Fathers and Brothers, you know we are poor ; we can do but little ourselves: we would be very happy if the Missionary Society would assist us to have a house to worship in, and for a school-house.

'Fathers and Brothers, we will now let you know that our nation is much scaticred; some are at North Carolina ; a few at Oneida ; and others at Grand River, in the British dominions, We wish to have them all collecied together in this place, that they might be instructed in the good ways of Christians, and have the Gospel of Jesus Christ proached to them.

Fathers and Brothers, we will now let you know that our desire is that we may have constant instruction, in the ways of the Great Spirit, lest we grow weak; and we wish that you would not be disCurraged, and not forsake us because of our wickedness. We expect there is One above that will judge us, if we do not forsake all our evil ways. We hope and wish we may be faithful to hcaker to your instructions, and try to do all the good we can to our nativ). If sril men among us should try to disturb us, and hinder 11 from doing good, we will try to shut onr ears, and not listen to them; but try to keep on in the straight good path.

Father, we now let you know that we will leave it to the young warrior to speak last, and deliver this belt of W ampum to you, to send to the Missionary Sociсty, as a token of our love and triend. ship with them. Then the young warrior took the belt and spoke as follows,

and delivered it to Mr. Holmesi Fathers and Brothers, We deliver this belt, according to the custom of our feresihers,

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as a token of peace and friendship, which we wish may continue as long as the sun shines and trees grow; and that our nation may have the Gospel preached to them as long as the world shall .continue !

[Signed by Eleven Chiefs and Warriors.]" Niagara, Aug. 29 and 31, 1801

ASSOCIATIONS. West Kent. The half-yearly meeting of the Brethren in this district, was held, April 13, at Maidstone, when two sermons were preached; the former by Mr. John Stanger, jun. on Psalm cx. 3. ; and time latter by Mr. Podmore, of Tunbridge, on Titus jii. 8. ; and Mess. Arnold, Beaufoy, Fowler, Slatterie, &c. engaged in prayer.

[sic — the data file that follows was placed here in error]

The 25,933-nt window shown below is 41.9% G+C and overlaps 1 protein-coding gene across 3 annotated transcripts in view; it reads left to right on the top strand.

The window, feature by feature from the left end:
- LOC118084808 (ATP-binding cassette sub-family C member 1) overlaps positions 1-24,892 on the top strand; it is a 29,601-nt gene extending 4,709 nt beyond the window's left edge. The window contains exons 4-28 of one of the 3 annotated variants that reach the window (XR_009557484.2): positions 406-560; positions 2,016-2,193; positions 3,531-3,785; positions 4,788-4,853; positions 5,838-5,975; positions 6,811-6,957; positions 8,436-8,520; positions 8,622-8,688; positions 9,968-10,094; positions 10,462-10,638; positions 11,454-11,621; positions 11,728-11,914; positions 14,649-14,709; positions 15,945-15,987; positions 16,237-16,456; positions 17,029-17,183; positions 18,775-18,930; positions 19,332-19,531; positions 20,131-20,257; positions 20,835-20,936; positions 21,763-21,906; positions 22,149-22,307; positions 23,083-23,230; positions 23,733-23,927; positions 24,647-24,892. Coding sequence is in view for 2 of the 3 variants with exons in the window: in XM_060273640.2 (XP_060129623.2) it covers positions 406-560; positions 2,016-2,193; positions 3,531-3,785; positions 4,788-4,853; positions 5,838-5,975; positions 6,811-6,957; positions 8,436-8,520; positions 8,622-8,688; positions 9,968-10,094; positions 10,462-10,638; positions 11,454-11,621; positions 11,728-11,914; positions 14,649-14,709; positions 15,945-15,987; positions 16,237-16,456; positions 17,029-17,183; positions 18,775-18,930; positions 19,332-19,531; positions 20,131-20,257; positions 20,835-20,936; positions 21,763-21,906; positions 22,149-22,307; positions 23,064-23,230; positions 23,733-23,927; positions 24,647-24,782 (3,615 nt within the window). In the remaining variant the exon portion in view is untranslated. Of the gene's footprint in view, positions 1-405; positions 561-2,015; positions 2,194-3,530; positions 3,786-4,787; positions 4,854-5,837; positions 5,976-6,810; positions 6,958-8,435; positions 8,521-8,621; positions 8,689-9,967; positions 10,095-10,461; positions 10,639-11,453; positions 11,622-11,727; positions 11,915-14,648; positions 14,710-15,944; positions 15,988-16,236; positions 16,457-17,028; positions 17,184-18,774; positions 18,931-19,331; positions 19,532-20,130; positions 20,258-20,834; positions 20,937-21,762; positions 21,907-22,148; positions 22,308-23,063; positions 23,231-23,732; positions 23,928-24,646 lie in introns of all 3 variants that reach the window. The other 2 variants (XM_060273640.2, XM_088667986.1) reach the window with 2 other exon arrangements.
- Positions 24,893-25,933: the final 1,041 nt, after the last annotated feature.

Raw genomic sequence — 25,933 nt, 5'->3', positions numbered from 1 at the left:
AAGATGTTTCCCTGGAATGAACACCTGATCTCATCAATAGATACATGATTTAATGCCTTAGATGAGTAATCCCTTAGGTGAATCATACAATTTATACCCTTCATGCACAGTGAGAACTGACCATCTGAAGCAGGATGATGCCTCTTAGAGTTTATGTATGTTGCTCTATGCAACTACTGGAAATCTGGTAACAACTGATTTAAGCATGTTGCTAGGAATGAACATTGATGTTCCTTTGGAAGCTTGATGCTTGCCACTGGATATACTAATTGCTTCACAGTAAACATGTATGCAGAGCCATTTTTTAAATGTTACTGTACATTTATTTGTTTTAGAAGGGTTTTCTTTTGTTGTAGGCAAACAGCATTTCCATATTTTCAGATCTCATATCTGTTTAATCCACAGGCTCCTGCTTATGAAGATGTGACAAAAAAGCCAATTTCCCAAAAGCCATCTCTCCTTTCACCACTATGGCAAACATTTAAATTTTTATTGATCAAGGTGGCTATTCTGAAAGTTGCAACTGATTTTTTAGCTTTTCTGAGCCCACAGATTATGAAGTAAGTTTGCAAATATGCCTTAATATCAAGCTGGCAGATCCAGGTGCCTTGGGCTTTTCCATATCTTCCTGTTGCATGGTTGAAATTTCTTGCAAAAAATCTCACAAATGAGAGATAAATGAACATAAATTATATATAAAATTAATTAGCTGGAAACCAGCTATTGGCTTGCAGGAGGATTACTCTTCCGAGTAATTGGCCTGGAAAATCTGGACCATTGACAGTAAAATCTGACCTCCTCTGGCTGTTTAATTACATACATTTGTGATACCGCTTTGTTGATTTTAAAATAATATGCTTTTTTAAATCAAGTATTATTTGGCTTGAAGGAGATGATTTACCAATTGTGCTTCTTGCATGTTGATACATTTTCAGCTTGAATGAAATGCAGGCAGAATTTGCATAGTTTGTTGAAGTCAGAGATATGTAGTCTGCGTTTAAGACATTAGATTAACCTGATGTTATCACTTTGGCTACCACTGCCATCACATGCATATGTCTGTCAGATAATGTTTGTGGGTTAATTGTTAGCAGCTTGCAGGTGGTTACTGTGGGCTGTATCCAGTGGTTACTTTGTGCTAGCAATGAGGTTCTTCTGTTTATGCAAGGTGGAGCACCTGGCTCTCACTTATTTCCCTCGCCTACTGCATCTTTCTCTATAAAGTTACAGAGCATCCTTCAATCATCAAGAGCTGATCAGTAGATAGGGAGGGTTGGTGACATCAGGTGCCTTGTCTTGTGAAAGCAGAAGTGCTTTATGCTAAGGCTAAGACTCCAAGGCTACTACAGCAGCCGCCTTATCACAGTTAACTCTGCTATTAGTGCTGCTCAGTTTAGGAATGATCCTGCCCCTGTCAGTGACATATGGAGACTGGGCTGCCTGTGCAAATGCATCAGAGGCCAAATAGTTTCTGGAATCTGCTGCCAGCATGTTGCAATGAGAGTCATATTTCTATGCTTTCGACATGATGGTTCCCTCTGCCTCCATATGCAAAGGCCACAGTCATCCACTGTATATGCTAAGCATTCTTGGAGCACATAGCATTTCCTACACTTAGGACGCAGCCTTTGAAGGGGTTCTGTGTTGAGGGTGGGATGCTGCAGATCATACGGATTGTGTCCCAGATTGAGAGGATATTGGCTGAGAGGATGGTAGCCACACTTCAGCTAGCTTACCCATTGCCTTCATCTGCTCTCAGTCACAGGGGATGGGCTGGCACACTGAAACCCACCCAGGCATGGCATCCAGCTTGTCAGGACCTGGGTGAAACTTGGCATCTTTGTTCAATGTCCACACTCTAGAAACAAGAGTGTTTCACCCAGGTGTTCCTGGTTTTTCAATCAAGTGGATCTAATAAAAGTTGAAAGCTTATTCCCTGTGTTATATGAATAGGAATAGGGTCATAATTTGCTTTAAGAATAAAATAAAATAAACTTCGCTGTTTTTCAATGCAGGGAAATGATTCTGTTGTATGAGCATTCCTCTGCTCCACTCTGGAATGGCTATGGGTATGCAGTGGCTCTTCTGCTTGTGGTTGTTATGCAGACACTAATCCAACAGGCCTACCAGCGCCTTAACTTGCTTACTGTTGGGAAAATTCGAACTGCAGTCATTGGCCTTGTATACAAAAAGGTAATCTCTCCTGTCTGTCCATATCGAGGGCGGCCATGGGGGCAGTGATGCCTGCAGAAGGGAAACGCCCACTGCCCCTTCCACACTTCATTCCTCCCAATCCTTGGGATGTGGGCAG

The next meeting is to be held at Maidstone, on Tuesday Nov. 2; Messrs. Gooding and Fowler are appointed to preach, or, in case of failure, Messrs. Kent and Rogers. - The EAST KENT Association met at Ashford April 21 ; Mr. Newman preached in the inorning from John iii. 8. ; Mr. George Townsend in the evening, from 2 Tim 1. D.; Mr. Cramp, the evening preceding, from 2 Thess. ii. 1. The next Association will be held October 6, at Dover; Mr. Gurteen, of Canterbury, and Mr. Atkinson, of Margate, are appointed to preach.

JUNE 23, the associated ministers of the church of Devon assembled at the Rev. Mr. Allen's, Exeter; Messrs. Varder, of Ottery; Mends, of Plymouth; and Evans, of Appledore, prayed; sermon by Mr. W. Rooker, of Tavistock, from 1 Cor. xiv. 37.; address to the churches, Mr. Lavington, of Biddeford. In the evening, Mess. Taprell, of Barnstaple, and Winton, of Exmouth, prayed; and Mr. Jones, of Plymouth-dock, preached from Heb. xiji. g.

On the preceding evening, Messrs. Cracknell, of Weymouth, and Denner, of Totness, prayed; and Mr. Gibbons, of Honiton, preached.

Sir,..

To the Editor. I should be obliged to you to insert in your Magazine the annexed

Plan of a Benevolent Society, for the Relief of Necessitous Widows and Orphans of Protestant Dissenting Ministers, and also of such Ministers as, through Age or Infirmities, may be incapacitated for public Service, in the County of SUFFOLK. It liath now been acted upon twelve Years ; in which Time a Fund hath been raised of about 1700l., and upwards of 1000l. distributed for the Relief of those for whose Benefit the Society was formed. In the Year 1800, the Dissenters in Norfolk adopted a similar Plan; their Fund already amounts to 750 1. ; and it is much to be desired that such Societies were formed in every County throughout the Kingdom.'

Yours, &c.

W. B. PLAN. - It is proposed 10 raise a Fun in the following Manner, viz.